20 SES 07 A, Inclusion and Immigration Are the Big Agendas for Welfare Professions and How Can These Aims Be Supported by Digital and Visual Media through Application of Interactivity and Art?
A “pedagogy of silence” (Epstein, 2009) pervades classrooms when Immigration is the topic of study in the history curriculum for middle schoolers. Our classrooms are increasingly diverse, but the ‘white elephant’ emerges when teachers ignore, defer, minimize, or impede meaningful opportunities for students’ expression. Over the last five years, media and national discourse on Immigration, and its’ ancillary pejorative terms: illegal, alien, reform, border security, walls, and deportation conjure up images via social media and television, but, too often through direct personal experiences. (Time for Kids, 2015).
In Arizona, my home state, the Republican controlled state legislature passed Senate Bill (SB107), signed into law by former Governor, Jan Brewer (Republican), before the U.S. Supreme Court ruled that for police to pull over and demand identifcation from someone based on their ethnicity or "looks" iwas unconstitutional, (Lo Giurato, 2012).
In Italy, where the author lived, taught and directed a study abroad semester with 10 teacher candidates, who completed 50 hours of practice teaching in elementary in middle schools in one city, the term “immigration” held levels of meaning, other than the exodus of more than 11 million Italians at the turn of the 20th century for the Americas. (Willis, 2005).
This arts-based study, in keeping with the theme of the 2017 EERA annual meeting, acknowledges how students perceive text, images, identities, and cultural phenomena, related to Immigration based upon their “thinking,” rather than content “knowledge.”
It considers three overriding questions: (1) Does the curriculum meaning of “immigration” differ from a kids’ point of view? (2) Do we differentiate kids’ thinking and kids’ knowing? (3) Should we, as educators and researchers, care to make the distinction, and can that be accomplished through students' visual art?
Michael Polanyi’s (1967) research on tacit knowledge, “the belief that creative acts (especially acts of discovery) are shot-through or charged with strong personal feelings and commitments” is employed as the conceptual framework in this study, on how kids view the term, “Immigration” through their original visual art. Polanyi (1967) termed the pre-logical phase of knowing as “tacit knowledge” and theorized that, “we can know more than we can tell.”
This study’s significance is timely. Current immigration realities, issues, policies, and the rise of nationalistic movements, present a montage of images, media, and rhetoric that filter into the mainstream frame of reference. (Barber, 2016). For our most vulnerable students, words cannot express the depth of their ‘thinking,” on the construct of Immigration.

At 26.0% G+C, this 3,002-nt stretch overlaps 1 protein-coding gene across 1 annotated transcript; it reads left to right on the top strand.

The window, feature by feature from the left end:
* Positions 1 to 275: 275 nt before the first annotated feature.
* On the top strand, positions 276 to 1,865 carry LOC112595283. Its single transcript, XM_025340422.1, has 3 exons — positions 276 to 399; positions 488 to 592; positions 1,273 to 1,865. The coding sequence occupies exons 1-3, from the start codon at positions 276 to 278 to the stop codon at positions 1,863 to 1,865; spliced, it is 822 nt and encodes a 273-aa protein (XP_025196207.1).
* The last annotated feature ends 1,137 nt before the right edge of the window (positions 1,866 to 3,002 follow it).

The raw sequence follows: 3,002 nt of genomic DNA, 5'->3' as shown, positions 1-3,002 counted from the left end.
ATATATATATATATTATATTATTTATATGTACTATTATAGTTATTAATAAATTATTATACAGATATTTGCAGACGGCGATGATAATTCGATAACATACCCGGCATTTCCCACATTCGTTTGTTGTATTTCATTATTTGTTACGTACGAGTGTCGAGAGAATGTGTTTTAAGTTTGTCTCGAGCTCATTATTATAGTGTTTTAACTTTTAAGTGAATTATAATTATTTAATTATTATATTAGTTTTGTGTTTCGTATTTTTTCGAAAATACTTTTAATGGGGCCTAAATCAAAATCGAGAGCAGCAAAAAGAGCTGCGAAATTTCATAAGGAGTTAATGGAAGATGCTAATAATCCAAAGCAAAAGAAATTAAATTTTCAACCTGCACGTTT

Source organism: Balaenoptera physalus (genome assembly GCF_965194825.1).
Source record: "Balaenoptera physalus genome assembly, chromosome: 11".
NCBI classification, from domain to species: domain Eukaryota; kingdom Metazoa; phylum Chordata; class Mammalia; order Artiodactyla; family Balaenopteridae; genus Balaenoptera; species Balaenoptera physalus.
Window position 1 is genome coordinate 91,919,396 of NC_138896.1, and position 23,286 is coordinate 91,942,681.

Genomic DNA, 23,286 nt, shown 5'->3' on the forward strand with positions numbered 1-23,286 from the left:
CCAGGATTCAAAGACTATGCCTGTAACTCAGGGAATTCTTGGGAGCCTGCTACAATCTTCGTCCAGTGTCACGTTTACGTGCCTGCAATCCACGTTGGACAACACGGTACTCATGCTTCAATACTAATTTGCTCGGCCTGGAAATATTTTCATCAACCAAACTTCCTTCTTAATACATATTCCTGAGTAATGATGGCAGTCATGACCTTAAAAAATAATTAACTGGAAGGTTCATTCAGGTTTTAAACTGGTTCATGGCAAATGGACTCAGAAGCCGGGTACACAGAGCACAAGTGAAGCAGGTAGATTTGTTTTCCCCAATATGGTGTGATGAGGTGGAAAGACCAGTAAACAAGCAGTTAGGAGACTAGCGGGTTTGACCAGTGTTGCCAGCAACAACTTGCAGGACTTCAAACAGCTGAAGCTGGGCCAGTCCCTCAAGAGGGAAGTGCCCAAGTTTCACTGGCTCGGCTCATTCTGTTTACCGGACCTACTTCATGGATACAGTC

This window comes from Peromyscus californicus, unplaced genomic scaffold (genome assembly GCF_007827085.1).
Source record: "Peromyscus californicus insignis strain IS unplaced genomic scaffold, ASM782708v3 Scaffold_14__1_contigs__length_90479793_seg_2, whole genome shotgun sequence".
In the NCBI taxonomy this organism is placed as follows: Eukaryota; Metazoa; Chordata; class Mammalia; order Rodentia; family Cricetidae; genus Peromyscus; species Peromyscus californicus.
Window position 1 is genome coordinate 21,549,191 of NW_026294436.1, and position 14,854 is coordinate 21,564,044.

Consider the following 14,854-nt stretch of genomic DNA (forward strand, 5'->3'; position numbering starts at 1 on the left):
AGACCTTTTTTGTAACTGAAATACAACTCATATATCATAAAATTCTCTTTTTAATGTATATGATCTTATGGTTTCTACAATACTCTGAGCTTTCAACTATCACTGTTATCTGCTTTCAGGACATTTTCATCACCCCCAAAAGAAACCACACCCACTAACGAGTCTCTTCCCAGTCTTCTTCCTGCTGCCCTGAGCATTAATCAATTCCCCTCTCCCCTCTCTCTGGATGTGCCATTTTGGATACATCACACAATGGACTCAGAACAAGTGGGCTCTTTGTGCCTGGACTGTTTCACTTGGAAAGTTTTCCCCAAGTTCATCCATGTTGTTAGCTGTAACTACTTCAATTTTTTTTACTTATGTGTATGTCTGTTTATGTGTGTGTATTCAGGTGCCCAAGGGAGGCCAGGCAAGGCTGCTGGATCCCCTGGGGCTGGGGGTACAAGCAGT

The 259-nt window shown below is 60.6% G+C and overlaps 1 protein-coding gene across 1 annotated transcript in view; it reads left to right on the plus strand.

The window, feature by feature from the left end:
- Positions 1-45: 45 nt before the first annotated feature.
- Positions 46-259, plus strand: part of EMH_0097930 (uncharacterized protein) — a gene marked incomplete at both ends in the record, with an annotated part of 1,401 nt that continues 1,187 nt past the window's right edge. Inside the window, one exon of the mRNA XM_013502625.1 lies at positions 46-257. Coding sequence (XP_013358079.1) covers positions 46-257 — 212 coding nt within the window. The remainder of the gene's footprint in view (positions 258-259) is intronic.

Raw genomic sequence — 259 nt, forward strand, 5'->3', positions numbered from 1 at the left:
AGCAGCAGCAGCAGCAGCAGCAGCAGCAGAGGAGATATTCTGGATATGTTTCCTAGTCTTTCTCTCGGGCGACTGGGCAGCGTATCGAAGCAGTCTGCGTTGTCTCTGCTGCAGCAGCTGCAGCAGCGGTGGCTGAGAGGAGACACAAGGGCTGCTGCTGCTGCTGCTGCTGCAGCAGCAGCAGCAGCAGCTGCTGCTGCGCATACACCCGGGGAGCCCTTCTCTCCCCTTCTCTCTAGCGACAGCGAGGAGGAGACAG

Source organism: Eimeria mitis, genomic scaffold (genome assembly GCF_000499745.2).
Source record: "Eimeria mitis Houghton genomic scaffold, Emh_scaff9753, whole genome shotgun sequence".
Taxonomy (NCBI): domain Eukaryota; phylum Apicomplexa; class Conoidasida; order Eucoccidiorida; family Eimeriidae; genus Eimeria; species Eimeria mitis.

Eisner (2002) argues for connoisseurship as a way of “seeing.” How do kids “see” immigration? Why should teachers be concerned? And what can policy makers learn from the intense, passionate and policy-charged images reflected in the creations of young people?
Arizona V. United States. 567 U.S. Supreme Court of the United States. (2012). Barber, T. (July 11, 2016). A renewed nationalism is stalking Europe. The Financial Times. London: The Financial Times Limited. Eisner, E. (2002). The Arts and the creation of the mind. New Haven, CT: Yale University Press. Epstein, T. (2009). Interpreting National History: Race, Identity, and Pedagogy in Classrooms and Communities. NY: Routledge Glaser, B.G., & Strauss, A. L. (1967). The discovery of grounded theory: Strategies for qualitative research. Chicago: Aldine. Kim. J.H. (2016). Understanding Narrative Inquiry. London, UK. Sage Publications, Inc. LoGiurato, B. (June, 25, 2012). The Supreme Court Just Overturned Most of the Arizona Immigration Law. Arizona: Business Insider) Polanyi, Michael (1958, 1998) Personal Knowledge. Towards a Post Critical Philosophy.London: Routledge Polanyi, Michael (1967) The Tacit Dimension, New York: Anchor Books. Time For Kids (September 11, 2015). What's Happening in Europe?: Here's what you need to know about the crisis in Europe.(Retrieved from: www.timeforkids.com.) Willis, C.A. (2005). Destination America: U.S. Immigration, When did they come? Educational Broadcasting Corporation. Willis, J. (2008). Qualitative research methods in education and educational technology. Charlotte, NC: Information Age Publishing, Inc.
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